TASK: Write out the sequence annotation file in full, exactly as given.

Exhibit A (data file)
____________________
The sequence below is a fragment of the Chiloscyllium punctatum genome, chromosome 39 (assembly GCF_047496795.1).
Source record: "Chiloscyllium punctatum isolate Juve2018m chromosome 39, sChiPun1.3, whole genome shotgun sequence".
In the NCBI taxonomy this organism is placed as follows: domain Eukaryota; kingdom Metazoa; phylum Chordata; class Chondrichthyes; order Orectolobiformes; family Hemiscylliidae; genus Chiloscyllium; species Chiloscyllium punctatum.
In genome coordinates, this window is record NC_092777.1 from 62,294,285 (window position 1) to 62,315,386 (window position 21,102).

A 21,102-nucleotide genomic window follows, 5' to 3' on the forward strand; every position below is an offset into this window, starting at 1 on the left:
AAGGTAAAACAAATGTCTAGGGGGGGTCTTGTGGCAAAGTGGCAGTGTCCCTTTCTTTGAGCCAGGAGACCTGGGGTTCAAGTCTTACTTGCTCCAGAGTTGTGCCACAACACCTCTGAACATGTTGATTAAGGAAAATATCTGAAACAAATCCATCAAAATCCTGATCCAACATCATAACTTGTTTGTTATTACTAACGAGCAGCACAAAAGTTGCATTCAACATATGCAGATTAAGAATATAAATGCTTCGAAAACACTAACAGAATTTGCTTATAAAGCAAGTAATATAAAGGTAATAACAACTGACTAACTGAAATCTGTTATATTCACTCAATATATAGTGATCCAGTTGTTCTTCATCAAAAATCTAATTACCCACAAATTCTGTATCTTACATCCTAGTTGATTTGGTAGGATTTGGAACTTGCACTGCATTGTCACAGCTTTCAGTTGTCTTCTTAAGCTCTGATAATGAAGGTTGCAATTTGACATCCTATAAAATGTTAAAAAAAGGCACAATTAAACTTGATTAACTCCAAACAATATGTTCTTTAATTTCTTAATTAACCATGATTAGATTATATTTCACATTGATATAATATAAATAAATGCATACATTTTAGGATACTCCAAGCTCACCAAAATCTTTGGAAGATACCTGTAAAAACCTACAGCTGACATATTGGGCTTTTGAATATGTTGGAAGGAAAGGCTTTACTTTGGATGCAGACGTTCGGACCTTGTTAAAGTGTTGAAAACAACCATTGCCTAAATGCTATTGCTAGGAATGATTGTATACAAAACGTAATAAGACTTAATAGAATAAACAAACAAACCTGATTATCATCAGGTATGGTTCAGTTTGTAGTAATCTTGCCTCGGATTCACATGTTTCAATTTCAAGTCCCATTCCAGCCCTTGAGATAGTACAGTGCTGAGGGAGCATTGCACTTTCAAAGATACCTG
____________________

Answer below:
The sequence below is a fragment of the Chiloscyllium punctatum genome, chromosome 39 (assembly GCF_047496795.1).
Source record: "Chiloscyllium punctatum isolate Juve2018m chromosome 39, sChiPun1.3, whole genome shotgun sequence".
In the NCBI taxonomy this organism is placed as follows: domain Eukaryota; kingdom Metazoa; phylum Chordata; class Chondrichthyes; order Orectolobiformes; family Hemiscylliidae; genus Chiloscyllium; species Chiloscyllium punctatum.
In genome coordinates, this window is record NC_092777.1 from 62,294,285 (window position 1) to 62,315,386 (window position 21,102).

A 21,102-nucleotide genomic window follows, 5' to 3' on the forward strand; every position below is an offset into this window, starting at 1 on the left:
AAGGTAAAACAAATGTCTAGGGGGGGTCTTGTGGCAAAGTGGCAGTGTCCCTTTCTTTGAGCCAGGAGACCTGGGGTTCAAGTCTTACTTGCTCCAGAGTTGTGCCACAACACCTCTGAACATGTTGATTAAGGAAAATATCTGAAACAAATCCATCAAAATCCTGATCCAACATCATAACTTGTTTGTTATTACTAACGAGCAGCACAAAAGTTGCATTCAACATATGCAGATTAAGAATATAAATGCTTCGAAAACACTAACAGAATTTGCTTATAAAGCAAGTAATATAAAGGTAATAACAACTGACTAACTGAAATCTGTTATATTCACTCAATATATAGTGATCCAGTTGTTCTTCATCAAAAATCTAATTACCCACAAATTCTGTATCTTACATCCTAGTTGATTTGGTAGGATTTGGAACTTGCACTGCATTGTCACAGCTTTCAGTTGTCTTCTTAAGCTCTGATAATGAAGGTTGCAATTTGACATCCTATAAAATGTTAAAAAAAGGCACAATTAAACTTGATTAACTCCAAACAATATGTTCTTTAATTTCTTAATTAACCATGATTAGATTATATTTCACATTGATATAATATAAATAAATGCATACATTTTAGGATACTCCAAGCTCACCAAAATCTTTGGAAGATACCTGTAAAAACCTACAGCTGACATATTGGGCTTTTGAATATGTTGGAAGGAAAGGCTTTACTTTGGATGCAGACGTTCGGACCTTGTTAAAGTGTTGAAAACAACCATTGCCTAAATGCTATTGCTAGGAATGATTGTATACAAAACGTAATAAGACTTAATAGAATAAACAAACAAACCTGATTATCATCAGGTATGGTTCAGTTTGTAGTAATCTTGCCTCGGATTCACATGTTTCAATTTCAAGTCCCATTCCAGCCCTTGAGATAGTACAGTGCTGAGGGAGCATTGCACTTTCAAAGATACCTG